But wait! I’ve got more about dashboards! Dashboards in WordPress, I mean. Not the admin dashboard, but other kinds of dashboards. We need a WordPress child theme and a custom post type (CPT) to do the job right.

When we left last week’s dashboard scenario, we had a flat page built using Divi.

Dashboard Custom Post Type (CPT)

Maybe it’s just the developer in me, but I like it when genuinely different data types have different post types within WordPress, so I wanted to create a custom post type (CPT) for dashboard pages.

As an aside, an important advantage to this is that, assuming dashboards contain the same elements for each client, the actual guts of the dashboard—the bells, the dials, the pie charts—can be coded into a template specific to the dashboard, meaning that the only thing that needs to get created for a new client is a post that holds the client name and probably their logo. Maybe a gratuitous picture of a zebra.

We’ll get to the template thing, but for the moment let’s set that part aside for later.

As far as I’m aware, there’s no way to create a CPT from the admin console. Instead, you need to do it in custom code, typically within a plugin. Here’s an ultra-simple plugin that does precisely that.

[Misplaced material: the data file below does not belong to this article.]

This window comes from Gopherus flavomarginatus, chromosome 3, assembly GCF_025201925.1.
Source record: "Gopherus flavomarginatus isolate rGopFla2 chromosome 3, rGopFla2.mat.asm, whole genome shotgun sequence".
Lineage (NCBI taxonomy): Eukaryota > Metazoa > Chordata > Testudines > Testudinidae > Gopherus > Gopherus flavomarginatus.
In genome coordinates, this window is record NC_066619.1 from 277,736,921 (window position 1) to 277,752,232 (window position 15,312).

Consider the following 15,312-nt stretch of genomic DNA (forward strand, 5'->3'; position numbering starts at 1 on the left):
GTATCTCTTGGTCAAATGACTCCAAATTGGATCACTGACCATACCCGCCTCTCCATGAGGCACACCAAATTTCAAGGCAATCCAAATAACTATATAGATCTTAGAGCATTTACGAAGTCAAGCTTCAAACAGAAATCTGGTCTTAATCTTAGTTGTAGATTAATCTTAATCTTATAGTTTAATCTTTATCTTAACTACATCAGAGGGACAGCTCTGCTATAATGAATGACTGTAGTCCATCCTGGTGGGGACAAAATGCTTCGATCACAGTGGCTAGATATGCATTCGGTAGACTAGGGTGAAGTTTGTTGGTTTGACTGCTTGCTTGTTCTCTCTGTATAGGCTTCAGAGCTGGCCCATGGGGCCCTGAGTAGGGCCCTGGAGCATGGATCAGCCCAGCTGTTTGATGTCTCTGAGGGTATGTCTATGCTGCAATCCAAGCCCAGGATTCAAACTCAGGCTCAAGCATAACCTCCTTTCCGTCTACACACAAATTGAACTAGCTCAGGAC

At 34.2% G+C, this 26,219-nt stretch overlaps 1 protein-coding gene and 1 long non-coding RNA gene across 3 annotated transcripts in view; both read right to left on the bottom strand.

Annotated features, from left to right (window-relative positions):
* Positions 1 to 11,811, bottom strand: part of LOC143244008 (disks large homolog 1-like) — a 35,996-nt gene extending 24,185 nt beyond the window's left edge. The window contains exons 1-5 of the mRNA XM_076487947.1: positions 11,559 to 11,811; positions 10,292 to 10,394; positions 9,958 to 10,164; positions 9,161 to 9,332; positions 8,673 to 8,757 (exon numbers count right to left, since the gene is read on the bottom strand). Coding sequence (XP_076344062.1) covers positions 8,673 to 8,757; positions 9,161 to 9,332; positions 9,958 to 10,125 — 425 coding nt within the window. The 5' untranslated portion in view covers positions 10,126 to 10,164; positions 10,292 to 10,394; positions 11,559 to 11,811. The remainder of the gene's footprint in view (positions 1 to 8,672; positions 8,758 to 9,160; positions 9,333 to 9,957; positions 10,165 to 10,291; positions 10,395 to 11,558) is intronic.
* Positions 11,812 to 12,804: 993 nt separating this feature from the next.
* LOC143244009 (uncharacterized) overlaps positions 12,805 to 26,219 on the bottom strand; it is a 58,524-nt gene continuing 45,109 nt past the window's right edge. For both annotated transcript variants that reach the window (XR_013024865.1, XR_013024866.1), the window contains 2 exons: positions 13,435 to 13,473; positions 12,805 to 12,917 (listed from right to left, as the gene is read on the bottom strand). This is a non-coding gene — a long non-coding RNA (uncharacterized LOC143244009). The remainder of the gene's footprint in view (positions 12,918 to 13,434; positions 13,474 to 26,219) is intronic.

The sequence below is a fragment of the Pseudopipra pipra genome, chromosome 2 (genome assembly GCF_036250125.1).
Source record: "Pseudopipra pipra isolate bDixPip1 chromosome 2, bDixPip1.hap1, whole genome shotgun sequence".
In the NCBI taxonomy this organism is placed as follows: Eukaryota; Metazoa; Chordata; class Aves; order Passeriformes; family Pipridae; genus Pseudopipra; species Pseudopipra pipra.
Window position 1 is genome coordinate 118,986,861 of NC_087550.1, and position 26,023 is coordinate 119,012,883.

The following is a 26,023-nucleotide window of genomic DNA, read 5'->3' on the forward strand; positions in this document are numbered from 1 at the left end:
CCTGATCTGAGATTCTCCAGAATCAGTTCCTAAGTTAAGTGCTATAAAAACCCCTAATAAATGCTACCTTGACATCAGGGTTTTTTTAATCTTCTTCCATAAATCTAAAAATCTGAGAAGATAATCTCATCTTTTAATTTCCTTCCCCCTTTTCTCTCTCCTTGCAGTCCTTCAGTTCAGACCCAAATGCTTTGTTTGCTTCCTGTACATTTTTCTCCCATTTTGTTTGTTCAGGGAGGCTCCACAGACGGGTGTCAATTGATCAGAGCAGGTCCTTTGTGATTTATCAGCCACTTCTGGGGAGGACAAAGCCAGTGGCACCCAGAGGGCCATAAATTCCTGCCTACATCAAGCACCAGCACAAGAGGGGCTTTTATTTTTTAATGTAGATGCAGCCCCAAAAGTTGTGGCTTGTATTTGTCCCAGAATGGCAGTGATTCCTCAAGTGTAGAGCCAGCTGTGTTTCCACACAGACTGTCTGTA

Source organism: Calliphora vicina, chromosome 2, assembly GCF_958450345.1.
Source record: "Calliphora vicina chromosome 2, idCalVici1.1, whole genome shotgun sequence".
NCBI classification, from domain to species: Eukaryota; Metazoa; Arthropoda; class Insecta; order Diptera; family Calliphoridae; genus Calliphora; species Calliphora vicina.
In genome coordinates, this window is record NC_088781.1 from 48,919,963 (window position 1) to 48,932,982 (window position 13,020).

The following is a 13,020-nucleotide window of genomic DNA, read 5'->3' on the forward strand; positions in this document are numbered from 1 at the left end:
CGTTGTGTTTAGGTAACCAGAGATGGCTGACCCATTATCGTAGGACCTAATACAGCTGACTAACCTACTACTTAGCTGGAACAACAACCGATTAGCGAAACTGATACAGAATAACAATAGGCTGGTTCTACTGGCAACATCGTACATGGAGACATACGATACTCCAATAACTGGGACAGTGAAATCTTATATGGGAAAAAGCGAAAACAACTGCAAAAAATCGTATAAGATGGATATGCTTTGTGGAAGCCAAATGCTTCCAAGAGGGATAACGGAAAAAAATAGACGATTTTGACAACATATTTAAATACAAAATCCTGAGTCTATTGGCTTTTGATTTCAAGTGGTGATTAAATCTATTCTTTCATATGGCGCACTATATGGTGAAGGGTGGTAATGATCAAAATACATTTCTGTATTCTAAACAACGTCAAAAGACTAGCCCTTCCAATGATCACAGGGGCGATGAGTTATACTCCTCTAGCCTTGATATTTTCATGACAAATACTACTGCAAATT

<?php

/**

 * @package AlphaZebra

 * @version 0.0.1

 */

/*

Plugin Name: PZPublish

Plugin URI:

Description: It sets up custom post types! Yay!

Author: The Alpha Zebra

Version: 0.0.1

Author URI:

*/

/ call our custom function with the init hook

add_action( ‘init’, ‘pz_register_cpts’ );

 // custom function to register a “publication” post type

function pz_register_cpts() {

    // and dashboard

     register_post_type( ‘dash’,

     array(

         ‘labels’ => array(

             ‘name’ => __( ‘Dashboards’ ),

             ‘singular_name’ => __( ‘Dashboard’ ),

             ‘add_new_item’ => __(‘Add New Dashboard’),

         ),

     ‘public’ => true,

     ‘has_archive’ => true,

     ‘show_in_rest’ => true,

     )

     );

}

I’ve used “dash” for the CPT internal name, because I suspect WordPress may use “dashboard” for the admin console. But the display names say “Dashboards” and “Dashboard”. Admittedly, this could be confusing, but it’s just us in the back end, so it’s probably ok.

If you install a plugin like this, you’ll need to jump into “Tools/Permalinks” and save the settings again to get the new dash type listing and displaying properly (it’s a quirk, just trust me on this one).